Breeders and The National

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The Gould Cup is awarded to the Best Of Breed winner at the St Bernard Club Of America National Show. Mr Gould, who donated this magnificent trophy to the club, was a multimillionaire fancier in the late 1800's. Over the decades, the annual winners' names have been added to the trophy and the cup has acquired historical significance. One can make the claim that there is no higher prize in the breed worldwide.

I submit that there is no higher honor for a breeder than to see one of their dog's name inscribed on this cup. Think of the odds. Over the past 100 years, there have been thousands of breeders, who have whelped hundreds of thousands of Saints and yet less than one hundred dogs have won this prize. 

Yes, there are other wonderful honors in the dog world, such as All Breed Best In Shows, but no other show provides the same level of breed competition. Each year, breeders and exhibitors from across the continent, and even from overseas, make the trek to the National with their best dogs. Happily, there are very few "pet quality" entries. Breeders are there to showcase their best efforts - "here is where I am in my program"- and to see what other breeders are doing with their programs. Where else can one see so many dogs from so far away at one time in one place? 

We discovered our first Nationals in the 1970s, when our son and daughter were still little goofballs. We would rent a motorhome and head off to strange lands, like Ohio or Tennessee. We were amazed. So many wonderful dogs! So many famous breeders! It was like a religious experience at first. Our eyes were opened; our brains were overloaded with new knowledge from the rings, the seminars, and the late-night conversations. What we had only been able to read about in books was suddenly there before us in the flesh. What a joy it was!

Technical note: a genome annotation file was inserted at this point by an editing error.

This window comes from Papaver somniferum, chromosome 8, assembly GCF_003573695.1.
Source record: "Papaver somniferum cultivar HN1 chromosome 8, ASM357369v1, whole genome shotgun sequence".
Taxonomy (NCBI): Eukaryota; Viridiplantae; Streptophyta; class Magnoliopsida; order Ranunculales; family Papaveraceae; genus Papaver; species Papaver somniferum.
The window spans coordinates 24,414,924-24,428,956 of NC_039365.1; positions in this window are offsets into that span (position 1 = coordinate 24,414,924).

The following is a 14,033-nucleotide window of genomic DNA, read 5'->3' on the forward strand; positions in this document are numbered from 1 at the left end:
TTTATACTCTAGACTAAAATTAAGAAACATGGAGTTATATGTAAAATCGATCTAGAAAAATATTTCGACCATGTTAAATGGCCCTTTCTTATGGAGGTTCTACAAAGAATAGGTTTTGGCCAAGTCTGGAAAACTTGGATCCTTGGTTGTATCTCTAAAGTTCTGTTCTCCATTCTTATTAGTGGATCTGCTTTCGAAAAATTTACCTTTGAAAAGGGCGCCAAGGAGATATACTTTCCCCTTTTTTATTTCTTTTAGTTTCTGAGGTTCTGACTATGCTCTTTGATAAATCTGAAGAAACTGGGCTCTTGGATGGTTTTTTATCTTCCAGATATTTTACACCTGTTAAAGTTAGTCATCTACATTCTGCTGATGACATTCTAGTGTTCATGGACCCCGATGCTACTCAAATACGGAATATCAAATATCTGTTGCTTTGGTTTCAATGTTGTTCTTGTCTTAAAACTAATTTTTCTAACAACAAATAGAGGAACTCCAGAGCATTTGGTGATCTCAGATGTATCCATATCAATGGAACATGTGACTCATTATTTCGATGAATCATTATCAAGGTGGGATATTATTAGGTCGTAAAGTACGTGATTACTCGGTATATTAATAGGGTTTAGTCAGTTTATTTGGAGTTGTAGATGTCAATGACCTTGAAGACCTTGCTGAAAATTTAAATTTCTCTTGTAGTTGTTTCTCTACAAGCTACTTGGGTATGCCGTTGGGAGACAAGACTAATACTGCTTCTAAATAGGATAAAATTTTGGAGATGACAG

If one of our dogs even placed in a class, we were thrilled. Of course, in those days, many of the classes had 12 or more entries. We resolved then and there that some day we would show a dog of our own in that amazing Specials ring. For us it was a "I have a dream" kind of thing. As we drove happily exhausted back to Canada, we were full of ideas about how to take the next steps in the whelping box, and plans for next year's National.

A dog club is a virtual community. The National is an annual "gathering of the clan". It brings together hundreds of people who share a common passion in a unique way. There are so many people we have known over the years that we have never seen anywhere else but at the Nationals. Many we consider lovely friends. Some we see more in the role of competitors and we thank them for pushing us to breed a better dog. All are St Bernard fanciers and to the extent that they have done well by the breed, we admire and appreciate their good work.

Every new breeder must attend as many Nationals as soon as they can. The knowledge gained will save them years of disappointment and grief. Experienced breeders need to attend and compete at least every couple of years to get a reality check on their kennel progress. They have to step outside their comfort zone and meet the challenge of competition. How else are we going to avoid kennel blindness? Retired breeders should continue to attend so they can get a full measure of pleasure from the breed they love and from old friends, and to offer advice to the new generation of breeders.

The National is just not another dog show. For Saint fanciers, it is THE dog show. 

And if by chance and hard work, you should be so lucky as to win the Gould Trophy, please understand that it has an insurance value of over $100,000 and is irreplaceable. So look after it carefully. When our Yondo won it in 1986, for a year, Toni hid it under a pile of laundry every time we left the house!